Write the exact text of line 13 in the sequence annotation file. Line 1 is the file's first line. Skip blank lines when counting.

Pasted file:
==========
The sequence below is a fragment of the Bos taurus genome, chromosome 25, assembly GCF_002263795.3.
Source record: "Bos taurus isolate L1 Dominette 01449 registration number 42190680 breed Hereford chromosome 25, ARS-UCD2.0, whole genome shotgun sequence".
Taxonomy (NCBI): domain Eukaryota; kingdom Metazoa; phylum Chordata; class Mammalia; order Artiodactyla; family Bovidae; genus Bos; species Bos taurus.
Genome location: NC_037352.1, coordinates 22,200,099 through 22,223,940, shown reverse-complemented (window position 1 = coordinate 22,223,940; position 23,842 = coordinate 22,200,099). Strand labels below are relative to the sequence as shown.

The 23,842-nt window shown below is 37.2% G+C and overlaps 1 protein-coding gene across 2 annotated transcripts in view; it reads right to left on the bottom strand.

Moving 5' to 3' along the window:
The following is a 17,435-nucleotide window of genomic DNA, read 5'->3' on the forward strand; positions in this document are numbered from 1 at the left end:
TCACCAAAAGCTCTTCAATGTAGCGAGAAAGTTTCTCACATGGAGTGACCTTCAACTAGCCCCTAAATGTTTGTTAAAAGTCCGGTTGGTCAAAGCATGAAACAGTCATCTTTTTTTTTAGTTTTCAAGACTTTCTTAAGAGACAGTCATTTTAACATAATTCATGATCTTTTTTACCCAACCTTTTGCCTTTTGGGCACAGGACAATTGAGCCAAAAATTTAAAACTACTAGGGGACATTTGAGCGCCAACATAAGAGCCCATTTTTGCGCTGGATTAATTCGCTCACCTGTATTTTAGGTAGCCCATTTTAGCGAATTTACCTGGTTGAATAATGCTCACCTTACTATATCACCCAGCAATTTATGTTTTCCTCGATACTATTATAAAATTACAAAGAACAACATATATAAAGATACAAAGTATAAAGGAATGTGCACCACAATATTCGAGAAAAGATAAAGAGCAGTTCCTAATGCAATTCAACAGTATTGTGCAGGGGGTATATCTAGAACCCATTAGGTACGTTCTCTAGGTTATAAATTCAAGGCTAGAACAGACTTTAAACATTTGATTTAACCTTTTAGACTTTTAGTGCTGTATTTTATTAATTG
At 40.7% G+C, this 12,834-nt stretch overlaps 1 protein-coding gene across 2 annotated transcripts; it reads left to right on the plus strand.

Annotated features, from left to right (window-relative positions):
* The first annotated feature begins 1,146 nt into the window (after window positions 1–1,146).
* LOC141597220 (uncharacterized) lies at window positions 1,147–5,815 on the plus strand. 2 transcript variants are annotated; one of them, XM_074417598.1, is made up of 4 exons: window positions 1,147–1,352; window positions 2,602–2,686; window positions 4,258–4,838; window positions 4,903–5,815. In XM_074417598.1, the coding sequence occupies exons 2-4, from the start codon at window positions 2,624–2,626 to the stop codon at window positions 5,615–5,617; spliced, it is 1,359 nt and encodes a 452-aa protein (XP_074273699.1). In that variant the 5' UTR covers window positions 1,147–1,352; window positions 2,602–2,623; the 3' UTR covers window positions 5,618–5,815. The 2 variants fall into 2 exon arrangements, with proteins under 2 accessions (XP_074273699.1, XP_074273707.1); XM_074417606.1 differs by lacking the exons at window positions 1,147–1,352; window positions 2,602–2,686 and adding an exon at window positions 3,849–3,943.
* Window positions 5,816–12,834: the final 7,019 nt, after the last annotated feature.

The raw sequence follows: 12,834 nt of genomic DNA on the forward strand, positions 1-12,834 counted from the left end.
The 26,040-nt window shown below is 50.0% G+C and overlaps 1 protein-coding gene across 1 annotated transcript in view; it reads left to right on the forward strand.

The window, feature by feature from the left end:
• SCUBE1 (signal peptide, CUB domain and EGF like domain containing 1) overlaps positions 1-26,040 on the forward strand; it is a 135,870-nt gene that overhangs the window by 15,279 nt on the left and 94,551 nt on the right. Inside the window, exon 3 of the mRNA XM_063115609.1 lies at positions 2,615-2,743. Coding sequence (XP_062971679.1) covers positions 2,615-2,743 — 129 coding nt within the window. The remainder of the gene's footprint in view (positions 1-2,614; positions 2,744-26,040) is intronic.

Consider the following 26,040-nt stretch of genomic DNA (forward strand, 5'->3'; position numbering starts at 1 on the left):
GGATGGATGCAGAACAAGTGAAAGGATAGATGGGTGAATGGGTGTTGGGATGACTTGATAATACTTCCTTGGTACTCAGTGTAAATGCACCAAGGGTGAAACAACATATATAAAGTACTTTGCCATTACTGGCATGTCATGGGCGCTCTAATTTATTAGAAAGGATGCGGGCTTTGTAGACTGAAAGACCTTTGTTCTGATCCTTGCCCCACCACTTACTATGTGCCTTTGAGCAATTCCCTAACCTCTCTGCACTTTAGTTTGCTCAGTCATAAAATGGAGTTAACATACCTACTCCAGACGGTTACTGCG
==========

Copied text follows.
* Window positions 5,816–12,834: the final 7,019 nt, after the last annotated feature.